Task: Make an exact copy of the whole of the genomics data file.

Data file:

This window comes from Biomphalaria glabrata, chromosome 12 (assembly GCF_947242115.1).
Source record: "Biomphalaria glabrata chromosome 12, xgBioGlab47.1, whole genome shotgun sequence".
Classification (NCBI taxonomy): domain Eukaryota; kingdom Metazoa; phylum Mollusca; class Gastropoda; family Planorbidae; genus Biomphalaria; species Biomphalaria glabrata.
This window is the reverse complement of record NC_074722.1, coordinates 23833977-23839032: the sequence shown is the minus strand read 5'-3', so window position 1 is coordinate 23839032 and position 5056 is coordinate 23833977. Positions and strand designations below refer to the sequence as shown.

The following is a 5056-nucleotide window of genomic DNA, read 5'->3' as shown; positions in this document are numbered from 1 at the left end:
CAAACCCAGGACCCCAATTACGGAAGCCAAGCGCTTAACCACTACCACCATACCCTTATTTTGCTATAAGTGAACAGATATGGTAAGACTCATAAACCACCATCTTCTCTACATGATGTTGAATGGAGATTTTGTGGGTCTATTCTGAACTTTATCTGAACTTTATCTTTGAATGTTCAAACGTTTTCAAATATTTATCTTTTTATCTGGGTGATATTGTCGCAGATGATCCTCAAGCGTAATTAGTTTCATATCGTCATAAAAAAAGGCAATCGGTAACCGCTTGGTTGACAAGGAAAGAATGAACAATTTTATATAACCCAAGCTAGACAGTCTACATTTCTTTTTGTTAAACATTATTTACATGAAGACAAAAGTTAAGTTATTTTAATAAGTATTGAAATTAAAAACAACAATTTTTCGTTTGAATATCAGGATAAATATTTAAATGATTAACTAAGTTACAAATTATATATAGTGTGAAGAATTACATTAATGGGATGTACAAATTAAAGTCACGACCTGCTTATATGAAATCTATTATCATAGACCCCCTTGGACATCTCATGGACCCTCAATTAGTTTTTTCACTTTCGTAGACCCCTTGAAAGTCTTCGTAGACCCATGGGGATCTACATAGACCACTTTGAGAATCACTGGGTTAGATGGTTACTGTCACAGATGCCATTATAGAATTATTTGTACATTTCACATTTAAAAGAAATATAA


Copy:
This window comes from Biomphalaria glabrata, chromosome 12 (assembly GCF_947242115.1).
Source record: "Biomphalaria glabrata chromosome 12, xgBioGlab47.1, whole genome shotgun sequence".
Classification (NCBI taxonomy): domain Eukaryota; kingdom Metazoa; phylum Mollusca; class Gastropoda; family Planorbidae; genus Biomphalaria; species Biomphalaria glabrata.
This window is the reverse complement of record NC_074722.1, coordinates 23833977-23839032: the sequence shown is the minus strand read 5'-3', so window position 1 is coordinate 23839032 and position 5056 is coordinate 23833977. Positions and strand designations below refer to the sequence as shown.

The following is a 5056-nucleotide window of genomic DNA, read 5'->3' as shown; positions in this document are numbered from 1 at the left end:
CAAACCCAGGACCCCAATTACGGAAGCCAAGCGCTTAACCACTACCACCATACCCTTATTTTGCTATAAGTGAACAGATATGGTAAGACTCATAAACCACCATCTTCTCTACATGATGTTGAATGGAGATTTTGTGGGTCTATTCTGAACTTTATCTGAACTTTATCTTTGAATGTTCAAACGTTTTCAAATATTTATCTTTTTATCTGGGTGATATTGTCGCAGATGATCCTCAAGCGTAATTAGTTTCATATCGTCATAAAAAAAGGCAATCGGTAACCGCTTGGTTGACAAGGAAAGAATGAACAATTTTATATAACCCAAGCTAGACAGTCTACATTTCTTTTTGTTAAACATTATTTACATGAAGACAAAAGTTAAGTTATTTTAATAAGTATTGAAATTAAAAACAACAATTTTTCGTTTGAATATCAGGATAAATATTTAAATGATTAACTAAGTTACAAATTATATATAGTGTGAAGAATTACATTAATGGGATGTACAAATTAAAGTCACGACCTGCTTATATGAAATCTATTATCATAGACCCCCTTGGACATCTCATGGACCCTCAATTAGTTTTTTCACTTTCGTAGACCCCTTGAAAGTCTTCGTAGACCCATGGGGATCTACATAGACCACTTTGAGAATCACTGGGTTAGATGGTTACTGTCACAGATGCCATTATAGAATTATTTGTACATTTCACATTTAAAAGAAATATAA